> Life expectancy at age 65: 83.5 years (tied – 13th lowest)
> 65 and older poverty rate: 10.2% (tied – 11th highest)
> 65 and older pop. with a disability: 34.0% (tied – 20th highest)
> Median income for 65 and older households: $42,781 (22nd lowest)
> Population 65 and older: 1.5 million (13.8% – 4th lowest)
For older residents, Georgia compares favorably to many other states in the South, but it still ranks poorly relative to national averages. The state ranks relatively poorly in measures of senior health, with a below-average life expectancy at 65. It also has one of the highest shares of retirement-age residents who do not have a personal doctor or health care provider.
The state has one of the smaller senior populations in the country relative to the general population — just 13.8% of residents are 65 or older.
> Life expectancy at age 65: 84.4 years (tied – 23rd highest)
> 65 and older poverty rate: 8.6% (tied – 24th lowest)
> 65 and older pop. with a disability: 35.3% (14th highest)
> Median income for 65 and older households: $42,678 (20th lowest)
> Population 65 and older: 279,441 (15.9% – 20th lowest)
Remaining socially engaged through retirement can greatly improve quality of life. In Idaho, however, that may be more difficult than in other states. There are only 45.5 social organizations — such as clubs, bowling centers, golf clubs, fitness centers, sports organizations, or religious organizations — for every 100,000 65 and older residents in Idaho, well below the national concentration of 58.0 per 100,000.
Still, older Idaho residents are more likely than most older Americans to own a home and maintain independence. The homeownership rate among 65 and older Idaho residents is 83.6% — higher than in all but a handful of other states.
> Life expectancy at age 65: 85.3 years (tied – 5th highest)
> 65 and older poverty rate: 10.6% (7th highest)
> 65 and older pop. with a disability: 32.8% (18th lowest)
> Median income for 65 and older households: $43,804 (24th highest)
> Population 65 and older: 4.4 million (20.5% – 2nd highest)
Florida is known as a state that many senior citizens choose to move to in retirement. Just over 20% of state residents are 65 and older, the second highest share in the country after Maine. Still, while Florida’s older population is more likely to find people their own age, they are also more likely to face financial difficulties. A relatively small share of the state’s 65 and over population have some form of retirement income, less than in most other states, and the state’s poverty rate among 65 and older residents of 10.6% is the seventh highest among states.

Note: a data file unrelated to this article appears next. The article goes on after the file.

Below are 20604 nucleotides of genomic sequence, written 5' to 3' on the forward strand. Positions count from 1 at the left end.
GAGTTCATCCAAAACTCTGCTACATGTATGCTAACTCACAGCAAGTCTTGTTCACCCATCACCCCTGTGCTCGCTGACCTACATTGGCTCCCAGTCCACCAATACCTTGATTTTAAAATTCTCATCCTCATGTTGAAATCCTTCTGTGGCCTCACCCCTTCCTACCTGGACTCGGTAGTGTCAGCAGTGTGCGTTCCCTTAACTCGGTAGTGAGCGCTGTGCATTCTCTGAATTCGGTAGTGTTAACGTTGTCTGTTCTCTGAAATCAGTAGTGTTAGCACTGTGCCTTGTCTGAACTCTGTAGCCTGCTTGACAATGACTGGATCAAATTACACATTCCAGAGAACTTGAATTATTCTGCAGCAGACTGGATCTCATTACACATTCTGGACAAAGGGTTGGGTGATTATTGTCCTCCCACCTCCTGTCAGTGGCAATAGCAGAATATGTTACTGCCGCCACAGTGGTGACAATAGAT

> Life expectancy at age 65: 83.9 years (tied – 18th lowest)
> 65 and older poverty rate: 9.0% (tied – 22nd highest)
> 65 and older pop. with a disability: 34.1% (tied – 18th highest)
> Median income for 65 and older households: $42,816 (23rd lowest)
> Population 65 and older: 1.7 million (17.2% – 15th highest)
In the senior income segment of our index, Michigan ranks favorably compared to most states. About 57% of state retirement-age households have some form of retirement income, the second highest share of any state. Michigan also has a below average senior poverty rate.
In measures of environment and access for older residents, the state does not perform as well. The state has a relatively low concentration of social associations per 65 and over resident and relatively few hospitals per capita.
31. North Dakota
> Life expectancy at age 65: 84.5 years (tied – 17th highest)
> 65 and older poverty rate: 10.3% (tied – 9th highest)
> 65 and older pop. with a disability: 33.4% (22nd lowest)
> Median income for 65 and older households: $44,824 (21st highest)
> Population 65 and older: 116,433 (15.3% – 7th lowest)
Just 37.5% of 65 and older households in North Dakota have some have retirement income in the form of a 401(k), pension, or similar source, the smallest share of any state. Likely partially as a result, the state’s 10.3% elderly poverty rate is higher than average.
Still, quality of life for the state senior citizens is bolstered by the highest concentration of hospitals and the highest concentration of social associations — such as clubs, bowling centers, golf clubs, fitness centers, sports organizations, or religious organizations — of any state.
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